Iconographical Tradition in Byzantium (Vol III, Ch 7)

From Michael Ruse:

It doesn’t come as a surprise that Christians in the 4th-7th c. would — from a mostly Roman and Levantine background of the Byzantine Empire — make mosaics, frescoes, and images to represent important Scriptural messages and beliefs and teachings from Apostolic tradition.  

As Metropolitan Hilarion explains in this chapter, Orthodoxy has passed through a period of iconoclasm (destruction of icons). Likewise, we might be going through a similar kind of iconoclasm of traditions, beliefs and ideas that we thought couldn’t ever be challenged seriously or changed.

There are more than a few sections in the book that cover different topics that survive in Byzantium’s entrancing iconographical tradition: 

1.   The Icons of the 4th-6th c. and Sinai’s Encaustic Icons 

2.   The Canonical Image of Christ, Image Not-Made-By-Hands that is mentioned in the Teaching of Addai, and its connection to the Shroud of Turin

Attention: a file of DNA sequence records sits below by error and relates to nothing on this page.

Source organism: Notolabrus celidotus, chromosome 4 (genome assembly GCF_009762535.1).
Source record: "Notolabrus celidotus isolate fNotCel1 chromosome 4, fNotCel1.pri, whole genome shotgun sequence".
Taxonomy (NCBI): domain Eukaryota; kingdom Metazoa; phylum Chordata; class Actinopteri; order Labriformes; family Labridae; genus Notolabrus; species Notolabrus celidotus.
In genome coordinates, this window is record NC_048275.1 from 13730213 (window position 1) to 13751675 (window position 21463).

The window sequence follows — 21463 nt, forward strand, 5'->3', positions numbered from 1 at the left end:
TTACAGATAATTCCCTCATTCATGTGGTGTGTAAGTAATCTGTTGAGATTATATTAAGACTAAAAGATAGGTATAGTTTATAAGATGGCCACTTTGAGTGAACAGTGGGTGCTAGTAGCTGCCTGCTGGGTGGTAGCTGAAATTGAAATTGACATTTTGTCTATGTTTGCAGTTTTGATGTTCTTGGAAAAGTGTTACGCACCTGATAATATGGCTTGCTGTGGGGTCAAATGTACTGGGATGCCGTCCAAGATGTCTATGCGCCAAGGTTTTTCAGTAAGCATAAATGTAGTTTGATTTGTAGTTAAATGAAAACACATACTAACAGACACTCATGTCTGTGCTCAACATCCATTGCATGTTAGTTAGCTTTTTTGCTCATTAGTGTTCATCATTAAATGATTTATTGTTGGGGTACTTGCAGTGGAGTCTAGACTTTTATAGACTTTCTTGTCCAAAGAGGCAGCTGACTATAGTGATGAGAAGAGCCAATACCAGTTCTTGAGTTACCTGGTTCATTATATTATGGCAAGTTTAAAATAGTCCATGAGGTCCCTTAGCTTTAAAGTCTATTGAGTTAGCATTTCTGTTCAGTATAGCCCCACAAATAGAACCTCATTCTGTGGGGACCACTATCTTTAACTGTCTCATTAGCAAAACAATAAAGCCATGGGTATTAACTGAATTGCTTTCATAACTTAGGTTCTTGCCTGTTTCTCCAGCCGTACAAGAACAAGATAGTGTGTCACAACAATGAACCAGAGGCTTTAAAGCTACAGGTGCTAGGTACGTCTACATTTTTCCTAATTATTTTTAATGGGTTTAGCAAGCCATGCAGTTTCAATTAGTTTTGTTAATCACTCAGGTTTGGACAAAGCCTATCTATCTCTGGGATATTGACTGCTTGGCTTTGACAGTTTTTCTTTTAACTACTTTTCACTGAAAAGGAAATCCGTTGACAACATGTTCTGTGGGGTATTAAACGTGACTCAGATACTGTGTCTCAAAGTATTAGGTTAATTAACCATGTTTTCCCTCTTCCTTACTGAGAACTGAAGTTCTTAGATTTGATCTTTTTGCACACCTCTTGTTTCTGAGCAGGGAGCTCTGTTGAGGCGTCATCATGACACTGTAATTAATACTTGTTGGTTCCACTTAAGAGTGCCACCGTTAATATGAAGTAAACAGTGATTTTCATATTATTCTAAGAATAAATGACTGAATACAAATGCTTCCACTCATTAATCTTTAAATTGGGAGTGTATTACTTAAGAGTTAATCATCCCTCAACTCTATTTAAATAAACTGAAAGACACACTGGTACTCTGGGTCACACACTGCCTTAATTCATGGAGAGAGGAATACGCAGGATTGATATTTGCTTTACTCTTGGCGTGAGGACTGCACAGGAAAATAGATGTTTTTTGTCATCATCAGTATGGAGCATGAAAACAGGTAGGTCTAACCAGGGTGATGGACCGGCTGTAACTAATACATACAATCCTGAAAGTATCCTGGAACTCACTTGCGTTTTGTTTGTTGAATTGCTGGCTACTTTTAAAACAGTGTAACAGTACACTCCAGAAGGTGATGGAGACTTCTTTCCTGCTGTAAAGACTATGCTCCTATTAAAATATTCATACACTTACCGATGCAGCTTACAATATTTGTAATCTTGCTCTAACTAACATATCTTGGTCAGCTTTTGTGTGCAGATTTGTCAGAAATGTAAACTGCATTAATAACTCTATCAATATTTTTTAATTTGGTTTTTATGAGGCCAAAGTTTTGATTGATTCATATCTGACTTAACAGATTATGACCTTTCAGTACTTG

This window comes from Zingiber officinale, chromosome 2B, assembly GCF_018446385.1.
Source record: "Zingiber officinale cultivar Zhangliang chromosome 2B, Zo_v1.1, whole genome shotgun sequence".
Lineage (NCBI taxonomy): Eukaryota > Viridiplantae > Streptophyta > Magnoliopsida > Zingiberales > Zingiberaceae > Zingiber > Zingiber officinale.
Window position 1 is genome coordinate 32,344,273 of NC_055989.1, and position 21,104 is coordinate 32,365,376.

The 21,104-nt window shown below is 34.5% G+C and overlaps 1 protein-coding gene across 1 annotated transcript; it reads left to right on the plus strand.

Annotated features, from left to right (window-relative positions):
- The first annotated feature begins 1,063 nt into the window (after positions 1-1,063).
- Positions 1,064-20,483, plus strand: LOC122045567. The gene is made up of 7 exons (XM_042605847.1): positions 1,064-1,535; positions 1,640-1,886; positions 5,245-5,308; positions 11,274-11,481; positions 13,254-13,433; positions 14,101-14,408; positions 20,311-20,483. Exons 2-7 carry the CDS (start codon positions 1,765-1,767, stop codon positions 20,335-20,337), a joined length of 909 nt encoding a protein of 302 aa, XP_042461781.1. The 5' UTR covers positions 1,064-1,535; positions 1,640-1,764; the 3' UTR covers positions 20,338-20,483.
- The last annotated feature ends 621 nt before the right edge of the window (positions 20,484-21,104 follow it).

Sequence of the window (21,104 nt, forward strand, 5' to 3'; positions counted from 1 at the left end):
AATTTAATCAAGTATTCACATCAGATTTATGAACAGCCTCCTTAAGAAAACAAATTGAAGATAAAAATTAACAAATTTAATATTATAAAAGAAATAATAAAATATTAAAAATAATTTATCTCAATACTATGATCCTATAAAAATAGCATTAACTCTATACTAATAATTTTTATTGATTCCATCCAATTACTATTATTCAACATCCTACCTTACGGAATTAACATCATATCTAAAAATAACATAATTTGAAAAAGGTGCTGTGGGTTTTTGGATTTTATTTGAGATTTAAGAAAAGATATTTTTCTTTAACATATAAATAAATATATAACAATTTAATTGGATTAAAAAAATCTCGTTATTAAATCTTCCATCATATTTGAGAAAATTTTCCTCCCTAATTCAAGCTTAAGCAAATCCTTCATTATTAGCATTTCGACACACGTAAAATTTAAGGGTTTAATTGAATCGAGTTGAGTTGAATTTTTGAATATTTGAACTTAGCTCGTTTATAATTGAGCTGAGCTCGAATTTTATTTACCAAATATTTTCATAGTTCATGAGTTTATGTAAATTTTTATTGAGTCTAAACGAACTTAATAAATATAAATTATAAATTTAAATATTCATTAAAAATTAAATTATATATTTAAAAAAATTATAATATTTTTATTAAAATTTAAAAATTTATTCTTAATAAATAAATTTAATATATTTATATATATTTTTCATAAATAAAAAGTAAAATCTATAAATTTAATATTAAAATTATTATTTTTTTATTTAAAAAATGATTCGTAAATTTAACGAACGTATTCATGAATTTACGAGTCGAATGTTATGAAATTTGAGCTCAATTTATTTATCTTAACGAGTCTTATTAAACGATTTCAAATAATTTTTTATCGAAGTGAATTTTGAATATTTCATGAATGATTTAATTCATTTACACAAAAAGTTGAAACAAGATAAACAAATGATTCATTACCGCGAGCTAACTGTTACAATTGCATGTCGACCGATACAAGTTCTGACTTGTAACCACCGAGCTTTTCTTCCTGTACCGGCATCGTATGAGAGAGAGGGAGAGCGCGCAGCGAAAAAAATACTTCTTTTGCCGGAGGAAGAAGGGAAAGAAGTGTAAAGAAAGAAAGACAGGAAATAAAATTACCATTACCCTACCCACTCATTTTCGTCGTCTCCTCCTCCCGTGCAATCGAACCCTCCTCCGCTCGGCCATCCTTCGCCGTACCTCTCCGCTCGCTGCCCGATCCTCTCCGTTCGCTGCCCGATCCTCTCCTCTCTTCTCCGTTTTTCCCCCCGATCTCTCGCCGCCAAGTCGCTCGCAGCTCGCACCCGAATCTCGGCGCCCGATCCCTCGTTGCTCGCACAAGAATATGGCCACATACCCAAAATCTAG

3.   Iconoclasm and the Veneration of Icons that has received probably most of its inspiration from Islamic mindset. But there are deep theological currents behind the bloody conflict

4.   Decorative Painting and Basic Iconographical Types 

5.   Byzantine Mosaics and Frescoes, 4th-9th c., 9th-14th c. 

6.   Book Miniatures 

Join us all this Saturday at 4:00 and immerse yourself in Orthodoxy’s iconographical tradition; this class, and the next several classes) will be taught by an expert in the field of iconographical tradition.